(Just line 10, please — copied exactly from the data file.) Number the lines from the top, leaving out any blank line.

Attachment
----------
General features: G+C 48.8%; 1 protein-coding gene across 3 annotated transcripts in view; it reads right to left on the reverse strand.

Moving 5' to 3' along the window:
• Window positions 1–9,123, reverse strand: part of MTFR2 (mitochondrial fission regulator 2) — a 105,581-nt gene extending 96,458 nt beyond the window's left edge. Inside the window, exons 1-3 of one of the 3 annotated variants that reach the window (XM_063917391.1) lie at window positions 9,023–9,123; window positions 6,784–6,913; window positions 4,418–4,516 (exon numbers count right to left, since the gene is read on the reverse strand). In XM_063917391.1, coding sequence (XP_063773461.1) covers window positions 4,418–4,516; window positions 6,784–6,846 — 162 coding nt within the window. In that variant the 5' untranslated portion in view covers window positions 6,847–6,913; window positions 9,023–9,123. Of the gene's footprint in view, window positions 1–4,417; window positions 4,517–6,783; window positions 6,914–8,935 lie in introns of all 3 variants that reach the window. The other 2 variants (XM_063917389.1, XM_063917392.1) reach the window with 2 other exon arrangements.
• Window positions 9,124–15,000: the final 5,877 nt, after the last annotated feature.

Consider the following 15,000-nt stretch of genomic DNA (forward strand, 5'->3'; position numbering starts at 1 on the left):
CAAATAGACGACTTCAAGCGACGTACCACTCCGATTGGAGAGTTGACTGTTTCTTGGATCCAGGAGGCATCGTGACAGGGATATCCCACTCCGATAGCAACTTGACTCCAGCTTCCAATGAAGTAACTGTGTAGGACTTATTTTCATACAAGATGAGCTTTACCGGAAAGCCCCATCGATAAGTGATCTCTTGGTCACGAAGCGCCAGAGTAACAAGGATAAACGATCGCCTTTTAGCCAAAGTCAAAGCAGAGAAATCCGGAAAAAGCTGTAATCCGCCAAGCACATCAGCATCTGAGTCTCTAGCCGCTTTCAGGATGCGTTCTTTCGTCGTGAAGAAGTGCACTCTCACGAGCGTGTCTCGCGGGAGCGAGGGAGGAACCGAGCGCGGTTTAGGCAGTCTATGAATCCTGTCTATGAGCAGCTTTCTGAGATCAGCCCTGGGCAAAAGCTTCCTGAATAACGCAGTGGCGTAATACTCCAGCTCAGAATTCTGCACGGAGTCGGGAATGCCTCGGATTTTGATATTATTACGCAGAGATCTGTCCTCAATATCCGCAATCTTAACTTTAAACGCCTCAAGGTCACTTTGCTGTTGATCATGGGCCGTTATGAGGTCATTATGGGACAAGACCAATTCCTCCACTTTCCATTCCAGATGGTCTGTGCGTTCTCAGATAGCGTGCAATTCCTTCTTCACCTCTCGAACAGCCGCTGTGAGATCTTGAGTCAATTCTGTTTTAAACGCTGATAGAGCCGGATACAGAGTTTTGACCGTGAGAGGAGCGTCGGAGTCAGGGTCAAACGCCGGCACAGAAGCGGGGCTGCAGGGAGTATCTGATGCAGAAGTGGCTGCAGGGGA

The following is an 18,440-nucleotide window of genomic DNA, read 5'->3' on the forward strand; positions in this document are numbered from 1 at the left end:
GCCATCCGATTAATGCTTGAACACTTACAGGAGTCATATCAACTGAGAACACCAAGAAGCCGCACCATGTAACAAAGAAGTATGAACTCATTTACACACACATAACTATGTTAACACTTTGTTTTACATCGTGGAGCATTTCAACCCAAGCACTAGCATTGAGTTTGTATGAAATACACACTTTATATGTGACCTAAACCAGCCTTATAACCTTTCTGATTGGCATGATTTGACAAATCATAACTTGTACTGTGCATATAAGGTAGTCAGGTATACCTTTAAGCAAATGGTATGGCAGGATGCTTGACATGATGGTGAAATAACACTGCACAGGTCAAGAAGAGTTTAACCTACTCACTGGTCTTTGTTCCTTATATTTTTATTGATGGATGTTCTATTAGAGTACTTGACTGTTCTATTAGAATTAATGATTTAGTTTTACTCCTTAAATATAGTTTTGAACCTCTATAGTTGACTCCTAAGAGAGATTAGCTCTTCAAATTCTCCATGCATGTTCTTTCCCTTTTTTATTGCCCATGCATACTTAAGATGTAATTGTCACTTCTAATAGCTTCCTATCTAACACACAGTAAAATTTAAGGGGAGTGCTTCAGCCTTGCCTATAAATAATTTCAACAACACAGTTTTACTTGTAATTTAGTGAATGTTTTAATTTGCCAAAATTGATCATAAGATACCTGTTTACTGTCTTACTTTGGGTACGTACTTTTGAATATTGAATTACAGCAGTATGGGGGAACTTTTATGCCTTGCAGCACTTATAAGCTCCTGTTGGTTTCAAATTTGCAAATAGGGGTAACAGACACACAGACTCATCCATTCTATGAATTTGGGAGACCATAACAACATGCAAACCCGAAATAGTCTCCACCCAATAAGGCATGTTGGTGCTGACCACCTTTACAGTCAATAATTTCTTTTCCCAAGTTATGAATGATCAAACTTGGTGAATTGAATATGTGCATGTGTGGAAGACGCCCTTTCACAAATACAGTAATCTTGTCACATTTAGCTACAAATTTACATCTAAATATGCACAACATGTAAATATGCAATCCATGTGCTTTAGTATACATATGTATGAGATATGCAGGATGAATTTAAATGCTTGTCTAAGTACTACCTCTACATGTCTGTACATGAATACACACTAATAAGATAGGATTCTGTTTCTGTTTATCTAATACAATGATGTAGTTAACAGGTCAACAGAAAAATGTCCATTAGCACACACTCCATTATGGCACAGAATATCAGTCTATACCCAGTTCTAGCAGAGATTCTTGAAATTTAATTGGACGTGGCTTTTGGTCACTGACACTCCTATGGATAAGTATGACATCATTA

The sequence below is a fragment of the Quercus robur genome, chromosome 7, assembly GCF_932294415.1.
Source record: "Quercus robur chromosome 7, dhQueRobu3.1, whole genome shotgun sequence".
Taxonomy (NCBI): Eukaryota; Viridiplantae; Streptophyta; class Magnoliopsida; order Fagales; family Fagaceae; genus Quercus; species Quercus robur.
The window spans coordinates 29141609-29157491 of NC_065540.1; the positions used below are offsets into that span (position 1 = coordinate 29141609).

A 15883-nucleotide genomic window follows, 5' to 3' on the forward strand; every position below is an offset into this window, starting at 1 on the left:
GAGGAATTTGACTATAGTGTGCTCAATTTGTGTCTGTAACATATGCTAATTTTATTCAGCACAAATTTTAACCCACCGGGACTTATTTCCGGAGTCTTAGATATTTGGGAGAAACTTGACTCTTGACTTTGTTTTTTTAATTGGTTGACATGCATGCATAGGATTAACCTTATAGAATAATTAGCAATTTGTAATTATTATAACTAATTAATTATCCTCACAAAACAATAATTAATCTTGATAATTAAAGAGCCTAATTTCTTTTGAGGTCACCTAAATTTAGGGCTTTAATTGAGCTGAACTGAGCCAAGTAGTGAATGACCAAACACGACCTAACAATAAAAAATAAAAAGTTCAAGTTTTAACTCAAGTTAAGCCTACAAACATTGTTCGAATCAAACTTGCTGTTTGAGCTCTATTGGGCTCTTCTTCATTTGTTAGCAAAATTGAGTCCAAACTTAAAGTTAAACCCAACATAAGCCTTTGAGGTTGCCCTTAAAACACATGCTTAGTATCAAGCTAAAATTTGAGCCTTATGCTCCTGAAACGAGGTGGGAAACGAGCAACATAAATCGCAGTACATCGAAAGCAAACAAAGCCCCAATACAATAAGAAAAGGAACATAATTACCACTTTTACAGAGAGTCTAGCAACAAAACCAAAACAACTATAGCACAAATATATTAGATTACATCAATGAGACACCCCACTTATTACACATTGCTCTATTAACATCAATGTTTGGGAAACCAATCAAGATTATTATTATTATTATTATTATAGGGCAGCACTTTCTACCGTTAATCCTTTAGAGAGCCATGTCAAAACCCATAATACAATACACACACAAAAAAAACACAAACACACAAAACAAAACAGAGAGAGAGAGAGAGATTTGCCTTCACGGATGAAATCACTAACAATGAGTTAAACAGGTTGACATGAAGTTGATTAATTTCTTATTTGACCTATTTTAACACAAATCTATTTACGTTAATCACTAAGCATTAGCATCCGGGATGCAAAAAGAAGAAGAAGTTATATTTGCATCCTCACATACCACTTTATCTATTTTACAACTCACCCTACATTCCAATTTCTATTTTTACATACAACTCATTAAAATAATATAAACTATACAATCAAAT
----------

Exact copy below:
Source record: "Quercus robur chromosome 7, dhQueRobu3.1, whole genome shotgun sequence".